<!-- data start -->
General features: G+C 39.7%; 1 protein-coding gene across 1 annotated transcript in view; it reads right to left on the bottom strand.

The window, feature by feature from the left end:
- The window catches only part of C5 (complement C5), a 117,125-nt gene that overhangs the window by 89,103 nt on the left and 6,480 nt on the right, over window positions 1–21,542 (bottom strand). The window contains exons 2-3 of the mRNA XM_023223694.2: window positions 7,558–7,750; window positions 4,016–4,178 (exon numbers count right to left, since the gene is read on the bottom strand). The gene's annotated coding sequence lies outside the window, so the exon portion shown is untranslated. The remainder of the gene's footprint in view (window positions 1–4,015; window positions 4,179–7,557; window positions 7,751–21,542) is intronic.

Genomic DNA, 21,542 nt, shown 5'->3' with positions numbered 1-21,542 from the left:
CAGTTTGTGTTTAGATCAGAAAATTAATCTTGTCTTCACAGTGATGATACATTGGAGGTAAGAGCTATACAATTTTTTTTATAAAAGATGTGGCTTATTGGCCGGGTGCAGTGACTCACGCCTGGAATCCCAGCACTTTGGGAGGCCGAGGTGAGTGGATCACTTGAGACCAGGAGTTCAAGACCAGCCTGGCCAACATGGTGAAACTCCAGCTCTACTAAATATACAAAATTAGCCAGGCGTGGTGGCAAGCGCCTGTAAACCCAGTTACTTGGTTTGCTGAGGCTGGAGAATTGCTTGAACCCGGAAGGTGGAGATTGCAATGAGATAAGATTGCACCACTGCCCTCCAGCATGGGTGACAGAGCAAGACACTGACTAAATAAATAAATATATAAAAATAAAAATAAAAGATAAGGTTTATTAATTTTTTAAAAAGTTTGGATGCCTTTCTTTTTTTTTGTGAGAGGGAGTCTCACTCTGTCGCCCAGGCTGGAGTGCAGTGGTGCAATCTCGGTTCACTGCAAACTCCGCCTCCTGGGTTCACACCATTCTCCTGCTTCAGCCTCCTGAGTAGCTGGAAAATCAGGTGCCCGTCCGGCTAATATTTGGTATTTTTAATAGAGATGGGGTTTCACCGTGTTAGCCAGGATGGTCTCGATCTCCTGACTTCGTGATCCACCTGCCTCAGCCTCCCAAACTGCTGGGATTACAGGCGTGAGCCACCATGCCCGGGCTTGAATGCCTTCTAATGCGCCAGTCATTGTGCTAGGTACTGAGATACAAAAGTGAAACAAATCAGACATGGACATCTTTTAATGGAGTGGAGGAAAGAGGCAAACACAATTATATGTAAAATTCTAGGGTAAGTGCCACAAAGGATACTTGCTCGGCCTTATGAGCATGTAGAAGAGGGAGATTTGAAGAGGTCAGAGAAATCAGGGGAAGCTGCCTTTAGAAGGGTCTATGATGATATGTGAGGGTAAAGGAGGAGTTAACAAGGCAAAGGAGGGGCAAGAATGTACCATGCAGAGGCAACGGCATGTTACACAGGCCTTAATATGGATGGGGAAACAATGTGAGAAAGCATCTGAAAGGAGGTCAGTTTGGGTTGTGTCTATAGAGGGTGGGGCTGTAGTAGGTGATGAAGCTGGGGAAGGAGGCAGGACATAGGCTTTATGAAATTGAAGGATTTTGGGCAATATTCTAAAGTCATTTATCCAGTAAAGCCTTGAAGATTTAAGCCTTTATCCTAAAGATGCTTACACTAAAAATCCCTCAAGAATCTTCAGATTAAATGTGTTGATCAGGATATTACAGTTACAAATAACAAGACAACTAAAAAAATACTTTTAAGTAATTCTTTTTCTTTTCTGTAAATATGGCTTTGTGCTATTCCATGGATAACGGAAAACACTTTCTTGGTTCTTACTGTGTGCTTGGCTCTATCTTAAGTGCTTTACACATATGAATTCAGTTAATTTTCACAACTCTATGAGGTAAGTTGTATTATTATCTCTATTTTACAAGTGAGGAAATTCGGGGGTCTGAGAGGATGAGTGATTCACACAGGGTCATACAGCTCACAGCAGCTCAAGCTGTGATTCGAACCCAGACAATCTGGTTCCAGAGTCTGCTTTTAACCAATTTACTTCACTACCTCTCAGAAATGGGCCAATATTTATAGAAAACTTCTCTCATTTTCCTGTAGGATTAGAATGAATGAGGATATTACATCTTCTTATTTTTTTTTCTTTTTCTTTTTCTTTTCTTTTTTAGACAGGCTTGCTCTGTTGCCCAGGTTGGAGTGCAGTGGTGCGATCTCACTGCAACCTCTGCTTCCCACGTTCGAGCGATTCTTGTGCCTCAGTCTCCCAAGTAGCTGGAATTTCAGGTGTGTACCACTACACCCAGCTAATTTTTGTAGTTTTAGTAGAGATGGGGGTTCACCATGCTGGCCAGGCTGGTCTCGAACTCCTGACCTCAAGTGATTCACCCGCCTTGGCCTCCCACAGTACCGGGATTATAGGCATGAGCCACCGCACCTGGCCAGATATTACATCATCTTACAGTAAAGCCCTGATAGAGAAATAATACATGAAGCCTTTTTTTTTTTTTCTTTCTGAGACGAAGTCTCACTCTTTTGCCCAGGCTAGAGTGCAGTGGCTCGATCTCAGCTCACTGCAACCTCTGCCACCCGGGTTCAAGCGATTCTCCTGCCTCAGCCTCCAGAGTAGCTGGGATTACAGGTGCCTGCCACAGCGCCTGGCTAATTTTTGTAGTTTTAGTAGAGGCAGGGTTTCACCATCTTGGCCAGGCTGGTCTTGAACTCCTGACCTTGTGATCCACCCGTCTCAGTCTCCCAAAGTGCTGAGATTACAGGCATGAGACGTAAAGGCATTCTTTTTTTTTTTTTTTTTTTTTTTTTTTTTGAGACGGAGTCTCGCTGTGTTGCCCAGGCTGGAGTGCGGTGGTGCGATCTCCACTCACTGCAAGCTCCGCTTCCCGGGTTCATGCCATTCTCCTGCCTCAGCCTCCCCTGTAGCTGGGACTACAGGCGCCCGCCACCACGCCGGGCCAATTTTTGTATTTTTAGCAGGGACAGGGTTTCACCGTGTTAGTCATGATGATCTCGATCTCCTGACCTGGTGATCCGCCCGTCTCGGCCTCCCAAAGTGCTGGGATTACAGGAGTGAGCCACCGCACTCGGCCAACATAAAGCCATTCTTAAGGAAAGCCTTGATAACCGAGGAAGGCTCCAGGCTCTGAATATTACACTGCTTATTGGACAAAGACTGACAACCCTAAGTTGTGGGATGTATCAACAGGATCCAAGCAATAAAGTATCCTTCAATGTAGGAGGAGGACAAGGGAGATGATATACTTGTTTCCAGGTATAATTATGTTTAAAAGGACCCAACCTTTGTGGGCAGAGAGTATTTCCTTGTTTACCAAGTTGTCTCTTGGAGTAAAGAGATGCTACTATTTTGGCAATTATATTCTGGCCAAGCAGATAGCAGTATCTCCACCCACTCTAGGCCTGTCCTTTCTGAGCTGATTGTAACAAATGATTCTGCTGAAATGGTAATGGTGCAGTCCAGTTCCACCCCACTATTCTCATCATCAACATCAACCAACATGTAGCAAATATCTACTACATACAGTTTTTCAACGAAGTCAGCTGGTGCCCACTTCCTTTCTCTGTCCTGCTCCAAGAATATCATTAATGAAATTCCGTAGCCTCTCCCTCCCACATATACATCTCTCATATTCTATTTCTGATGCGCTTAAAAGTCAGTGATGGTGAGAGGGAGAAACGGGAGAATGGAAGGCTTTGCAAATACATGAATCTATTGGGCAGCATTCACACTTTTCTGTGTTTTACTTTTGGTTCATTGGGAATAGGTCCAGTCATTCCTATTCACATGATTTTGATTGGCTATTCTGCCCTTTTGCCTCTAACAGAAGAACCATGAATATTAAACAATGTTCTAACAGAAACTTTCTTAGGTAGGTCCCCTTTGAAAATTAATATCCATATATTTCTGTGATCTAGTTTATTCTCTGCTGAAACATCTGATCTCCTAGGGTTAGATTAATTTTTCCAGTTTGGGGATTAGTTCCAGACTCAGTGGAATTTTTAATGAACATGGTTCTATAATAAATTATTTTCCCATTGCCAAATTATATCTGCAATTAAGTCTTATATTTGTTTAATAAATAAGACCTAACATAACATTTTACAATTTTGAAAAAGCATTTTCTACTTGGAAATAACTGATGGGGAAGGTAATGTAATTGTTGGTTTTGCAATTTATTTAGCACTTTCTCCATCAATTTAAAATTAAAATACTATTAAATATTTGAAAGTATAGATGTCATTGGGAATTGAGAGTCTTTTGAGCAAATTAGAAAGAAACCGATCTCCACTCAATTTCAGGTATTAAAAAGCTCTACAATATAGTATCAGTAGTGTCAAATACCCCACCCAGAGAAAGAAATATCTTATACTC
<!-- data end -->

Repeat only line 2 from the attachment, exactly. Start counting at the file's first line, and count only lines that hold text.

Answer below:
The window, feature by feature from the left end: